Advice on morals and manners.

Advice on morals and manners.

Advice on morals and manners.

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Advice on manners and morals.
Dec. 9 2004 7:45 AM

When Words Are Enough

Facing the holidays with a loved one's terminal illness.


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Dear Prudence,

In September my grandmother was diagnosed with pancreatic cancer. The doctors are not predicting a lot of remaining time. They've told us this will be the last holiday season with one we love so much. My grandmother is the backbone of our family and means so much to all the kids and grandchildren. My husband and I want to give her something that will mean a lot to her and let her know how much she means to us. However, what do you give a person who is about to have their last Christmas? The usual picture frame or elaborate candle just doesn't seem right. I'm at a total loss at this very difficult time for the entire family. Please help!

—Upset and Concerned in Alabama

Dear Up,

Of course you are right about the usual tangible gifts being unsuitable for the upcoming holiday. What Prudie thinks you are searching for, as the perfect last gift, would be letters—from everyone in the family—expressing love, appreciation, and special memories. These could be collected in a book or an album. Prudie can think of nothing more meaningful, especially because people often have wonderful thoughts and sentiments they've never gotten around to verbalizing. (A small P.S.: A lovely holiday candle might not be such a bad idea in addition, because there is nothing permanent about it and many people find candles soothing, particularly the aromatherapy ones.) In a way, your family has a blessing, my dear, in that you will have the chance to say goodbye to your beloved grandmother.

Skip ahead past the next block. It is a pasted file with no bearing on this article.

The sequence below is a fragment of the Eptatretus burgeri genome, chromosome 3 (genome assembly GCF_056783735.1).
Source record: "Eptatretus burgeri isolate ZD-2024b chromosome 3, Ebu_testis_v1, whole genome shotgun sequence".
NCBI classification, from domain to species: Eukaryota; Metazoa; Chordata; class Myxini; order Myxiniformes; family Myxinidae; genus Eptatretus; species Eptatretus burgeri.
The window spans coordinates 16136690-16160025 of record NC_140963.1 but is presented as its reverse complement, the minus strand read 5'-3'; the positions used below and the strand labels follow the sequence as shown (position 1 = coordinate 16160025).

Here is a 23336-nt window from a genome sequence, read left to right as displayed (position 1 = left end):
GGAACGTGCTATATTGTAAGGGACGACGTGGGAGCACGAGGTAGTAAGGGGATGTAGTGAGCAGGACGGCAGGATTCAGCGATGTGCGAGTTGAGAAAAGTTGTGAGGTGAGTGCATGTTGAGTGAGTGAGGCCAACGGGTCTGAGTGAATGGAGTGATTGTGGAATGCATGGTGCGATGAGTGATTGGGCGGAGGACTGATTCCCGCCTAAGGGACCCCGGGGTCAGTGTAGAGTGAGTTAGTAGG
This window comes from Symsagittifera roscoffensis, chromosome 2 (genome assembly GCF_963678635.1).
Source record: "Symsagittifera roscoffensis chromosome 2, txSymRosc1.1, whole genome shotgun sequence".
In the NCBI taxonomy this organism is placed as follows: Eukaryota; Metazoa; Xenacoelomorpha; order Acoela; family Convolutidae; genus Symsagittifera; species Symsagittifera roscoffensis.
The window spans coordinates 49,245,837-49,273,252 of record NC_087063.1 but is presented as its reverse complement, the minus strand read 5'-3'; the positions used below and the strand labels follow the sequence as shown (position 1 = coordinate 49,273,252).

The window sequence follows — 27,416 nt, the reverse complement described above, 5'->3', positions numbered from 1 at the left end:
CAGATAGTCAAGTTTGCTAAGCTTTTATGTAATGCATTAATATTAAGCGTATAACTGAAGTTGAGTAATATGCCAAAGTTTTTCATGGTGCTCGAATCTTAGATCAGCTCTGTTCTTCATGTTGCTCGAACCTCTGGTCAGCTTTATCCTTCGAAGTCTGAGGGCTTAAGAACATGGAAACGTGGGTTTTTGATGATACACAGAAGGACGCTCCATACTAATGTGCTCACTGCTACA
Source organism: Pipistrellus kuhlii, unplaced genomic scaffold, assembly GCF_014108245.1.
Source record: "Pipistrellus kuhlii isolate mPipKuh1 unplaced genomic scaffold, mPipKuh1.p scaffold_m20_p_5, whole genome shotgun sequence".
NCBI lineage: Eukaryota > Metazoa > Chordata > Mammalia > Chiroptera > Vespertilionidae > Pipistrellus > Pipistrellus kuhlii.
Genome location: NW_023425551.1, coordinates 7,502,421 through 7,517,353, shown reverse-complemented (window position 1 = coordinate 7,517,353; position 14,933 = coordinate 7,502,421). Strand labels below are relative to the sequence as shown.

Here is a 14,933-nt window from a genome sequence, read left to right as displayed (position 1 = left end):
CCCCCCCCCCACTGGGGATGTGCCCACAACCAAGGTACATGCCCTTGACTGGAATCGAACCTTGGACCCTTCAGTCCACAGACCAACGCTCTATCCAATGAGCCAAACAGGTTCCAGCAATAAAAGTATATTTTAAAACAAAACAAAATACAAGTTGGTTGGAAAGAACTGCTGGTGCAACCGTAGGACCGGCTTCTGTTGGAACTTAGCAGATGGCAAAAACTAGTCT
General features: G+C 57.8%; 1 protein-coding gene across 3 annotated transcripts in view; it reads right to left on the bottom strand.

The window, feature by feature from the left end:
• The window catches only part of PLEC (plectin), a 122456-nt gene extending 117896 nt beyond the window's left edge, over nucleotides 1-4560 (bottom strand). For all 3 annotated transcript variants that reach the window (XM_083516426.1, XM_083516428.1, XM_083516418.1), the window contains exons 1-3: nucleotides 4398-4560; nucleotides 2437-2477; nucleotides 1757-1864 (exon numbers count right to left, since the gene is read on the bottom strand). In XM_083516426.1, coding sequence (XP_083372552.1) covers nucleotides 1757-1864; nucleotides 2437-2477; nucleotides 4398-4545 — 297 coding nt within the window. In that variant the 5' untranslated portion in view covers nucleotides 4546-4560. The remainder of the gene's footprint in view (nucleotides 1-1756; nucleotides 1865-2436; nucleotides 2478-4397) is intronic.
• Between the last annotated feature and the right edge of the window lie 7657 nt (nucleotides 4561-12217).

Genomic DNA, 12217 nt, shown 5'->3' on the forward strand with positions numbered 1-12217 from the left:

—Prudie, meaningfully

Dear Prudence,

I'm sure this isn't the first time this question has been asked of you, but I hope you can shed some light on the subject for others like myself. I am a bright young woman, one who is otherwise prudent in her decisions and behavior. However, there exist several Web sites with nude photos of me. Nothing sexual with partners, however—merely erotic poses. Here's my question. Knowing that the person I have just started dating doesn't frequent these sites, there's little to fear about him personally finding them. Barring the worry of discovery, should I clue him in about my past peccadilloes? Should I wait until we grow serious or avoid the subject all together? If I were continuing this activity, I could see telling him, but it was more of a brief flirtation. I may be young, but I am a good girl and want my young man to continue to respect me.


—Not So Good?

Dear Not,

Actually, this is only the second time your question has been asked. At least among Prudie readers, it is not all that common to have one's peccadilloes displayed on the Internet. Because you say your young man (to your knowledge) does not frequent these sites, say nothing. If things progress, and there are no direct questions, such as, "Can someone find your peccadilloes on the Internet?" you need not volunteer the information. Should your "flirtation" be revealed, it is all right to say it was something you did when you were young and foolish.

—Prudie, selectively

Dear Prudence,